Delivering early decreases risk because it allows you to make fewer assumptions at a time. When you build a product in small steps, you take less time to find out whether you were wrong. When you fail, it happens faster and costs less.

Delivering often generates more value

Code that sits in your VCS produces absolutely zero value until it’s in production.

You are not paid to write code; you are paid to increase revenue. You increase revenue by making customers happy, and you make customers happy so that you will have more customers or so that they will pay you more.

You don’t make customers happy by pushing commits to GitHub or by marking tasks as done on JIRA (ugh). You only make customers happy when you put your product in their hands.

By delivering earlier, your code provides value for more time. Delivered code produces value until the day someone deletes it. If you have two-week long sprints and you deploy once every sprint, your work takes up to 13 days to deliver any value.

Anyone who thinks passive income is a great idea should also believe that delivering early is a great idea. Allowing your code to rot in a VCS is the same as letting your money lose its value in your bank account. Your money can work for you while you sleep in the same way that your code can deliver value to your customers without you having to do anything other than deploying it.

Delivering often makes planning easier and better

When having code in production is your standard for completeness, you are forced to focus on delivering value instead of writing code.

If you don’t have to put a product in the hands of customers, any specification makes sense. Shifting your goal towards having your work deployed rather than towards having it merged forces you to spend more time debugging requirements. More time spent debugging requirements means fewer bugs [1] [2] and less time spent writing code.

Because you need to ensure tasks will be shippable when they’re done, you are forced to break tasks down more carefully. When programmers have small and precise tasks, it’s easier to foresee obstacles and do estimations.

Smaller tasks have fewer hidden requirements, which makes programmers have to revisit work less often. When work is more streamlined, programmers become happier, and having happy programmers is important too. Happy programmers don’t quit, so you won’t have to spend money on hiring and training someone to replace them.

Delivering often makes deploys less risky

It’s a fallacy to say that delivering once every sprint leads to fewer bugs. Delivering once every sprint simply means you deliver less often. In terms of bugs, there’s absolutely no difference between deploying twenty commits at once or deploying one commit at a time, twenty times.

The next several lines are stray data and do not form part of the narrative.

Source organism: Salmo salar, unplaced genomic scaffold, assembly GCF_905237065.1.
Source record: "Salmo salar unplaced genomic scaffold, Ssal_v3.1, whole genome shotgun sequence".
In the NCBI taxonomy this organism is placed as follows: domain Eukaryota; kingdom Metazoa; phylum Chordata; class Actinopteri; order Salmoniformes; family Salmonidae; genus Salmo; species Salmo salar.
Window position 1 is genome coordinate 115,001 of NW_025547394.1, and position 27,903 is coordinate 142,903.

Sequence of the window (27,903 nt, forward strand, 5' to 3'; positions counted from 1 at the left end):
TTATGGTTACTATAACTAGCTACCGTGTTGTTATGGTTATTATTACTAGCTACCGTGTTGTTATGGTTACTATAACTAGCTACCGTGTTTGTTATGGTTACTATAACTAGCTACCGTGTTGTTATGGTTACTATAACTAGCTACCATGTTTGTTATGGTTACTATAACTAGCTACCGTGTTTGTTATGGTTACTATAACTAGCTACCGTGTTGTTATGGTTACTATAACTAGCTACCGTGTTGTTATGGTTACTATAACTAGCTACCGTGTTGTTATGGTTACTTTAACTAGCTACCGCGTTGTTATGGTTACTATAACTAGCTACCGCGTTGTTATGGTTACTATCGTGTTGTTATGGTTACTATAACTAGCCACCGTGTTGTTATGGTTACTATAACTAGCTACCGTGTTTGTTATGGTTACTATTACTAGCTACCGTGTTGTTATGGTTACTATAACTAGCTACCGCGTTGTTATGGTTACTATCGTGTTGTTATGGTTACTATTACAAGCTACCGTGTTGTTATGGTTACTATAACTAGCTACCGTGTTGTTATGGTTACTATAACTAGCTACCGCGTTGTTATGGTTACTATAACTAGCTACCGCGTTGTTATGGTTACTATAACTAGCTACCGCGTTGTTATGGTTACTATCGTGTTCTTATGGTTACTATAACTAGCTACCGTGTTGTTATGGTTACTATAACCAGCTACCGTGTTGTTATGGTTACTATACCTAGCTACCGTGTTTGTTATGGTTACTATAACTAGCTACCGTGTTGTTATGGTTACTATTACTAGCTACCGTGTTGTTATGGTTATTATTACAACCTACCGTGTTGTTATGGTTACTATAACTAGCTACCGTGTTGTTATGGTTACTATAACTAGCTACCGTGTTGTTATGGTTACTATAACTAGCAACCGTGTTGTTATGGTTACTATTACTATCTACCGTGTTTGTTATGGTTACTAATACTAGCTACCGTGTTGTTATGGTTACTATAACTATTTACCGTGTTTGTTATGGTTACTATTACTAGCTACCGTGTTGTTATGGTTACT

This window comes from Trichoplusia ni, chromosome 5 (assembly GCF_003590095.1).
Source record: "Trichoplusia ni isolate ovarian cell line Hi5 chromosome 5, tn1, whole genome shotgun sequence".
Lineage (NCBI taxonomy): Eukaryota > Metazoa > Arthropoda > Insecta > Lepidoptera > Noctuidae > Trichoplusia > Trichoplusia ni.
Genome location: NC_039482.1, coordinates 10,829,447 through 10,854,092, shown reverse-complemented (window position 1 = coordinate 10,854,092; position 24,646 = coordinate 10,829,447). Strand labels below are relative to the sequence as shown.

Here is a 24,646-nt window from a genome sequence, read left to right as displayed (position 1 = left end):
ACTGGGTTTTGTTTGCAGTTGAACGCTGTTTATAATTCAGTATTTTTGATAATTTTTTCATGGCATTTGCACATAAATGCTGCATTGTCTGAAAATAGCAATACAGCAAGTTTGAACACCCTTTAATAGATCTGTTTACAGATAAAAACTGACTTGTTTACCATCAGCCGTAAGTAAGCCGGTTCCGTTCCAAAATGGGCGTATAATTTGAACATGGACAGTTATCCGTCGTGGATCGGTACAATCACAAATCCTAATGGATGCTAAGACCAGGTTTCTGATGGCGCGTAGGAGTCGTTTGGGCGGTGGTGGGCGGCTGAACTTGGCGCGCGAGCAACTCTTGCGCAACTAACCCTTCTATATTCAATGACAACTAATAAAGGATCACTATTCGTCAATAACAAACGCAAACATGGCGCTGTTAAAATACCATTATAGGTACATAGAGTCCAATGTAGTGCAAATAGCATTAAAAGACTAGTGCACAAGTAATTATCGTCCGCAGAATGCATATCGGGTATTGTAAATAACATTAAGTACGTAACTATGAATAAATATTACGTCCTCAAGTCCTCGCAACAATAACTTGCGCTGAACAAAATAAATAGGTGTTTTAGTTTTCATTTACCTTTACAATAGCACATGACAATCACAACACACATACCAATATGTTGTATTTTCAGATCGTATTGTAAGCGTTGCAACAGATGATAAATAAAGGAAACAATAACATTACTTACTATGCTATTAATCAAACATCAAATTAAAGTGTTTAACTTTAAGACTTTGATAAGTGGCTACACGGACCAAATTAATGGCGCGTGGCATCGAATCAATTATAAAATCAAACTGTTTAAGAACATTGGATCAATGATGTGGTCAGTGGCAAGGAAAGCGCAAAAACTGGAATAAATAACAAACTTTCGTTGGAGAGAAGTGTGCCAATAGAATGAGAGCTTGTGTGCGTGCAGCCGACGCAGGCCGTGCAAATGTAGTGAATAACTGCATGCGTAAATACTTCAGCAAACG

Assuming that the probability of having faulty code is evenly distributed, the risk of breaking production is much higher when you do a big deploy once every two weeks than when you do small incremental deploys several times day.

Delivering often makes you deliver less work at a time. Delivering less work at a time makes it easier to roll back changes in case something goes wrong, and makes it easier to spot what went wrong. If a one-commit deploy introduces a bug, you instantly know which commit is faulty. If a twenty-commit deploy introduces a bug, you have, in the worst case, log(20) steps ahead to find the defective commit.

Smaller deliveries also reduce the context needed for deployments, which also reduces the chances of breaking your application.

Humans are not good at remembering things; humans are good at solving problems. Optimise for humans. Machines can’t code yet.

Delivering often makes you focus on what matters

Features don’t matter, happy customers do.

When you focus on delivering value as early as possible, you are forced to remove clutter, because the less clutter you have, the quicker you deliver.

Building less helps you prove that what you have made is valuable before spending more time and money improving it. There is no point in creating a fantastic feature if no one wants it.

Don’t be concerned about not having time to optimise or change a feature later. If you didn’t go back to it, it’s because it didn’t matter. Every time you don’t go back to improve something, you win. It’s evidence that it would have been a waste of time to have it done in the first place.

If you are in the publishing business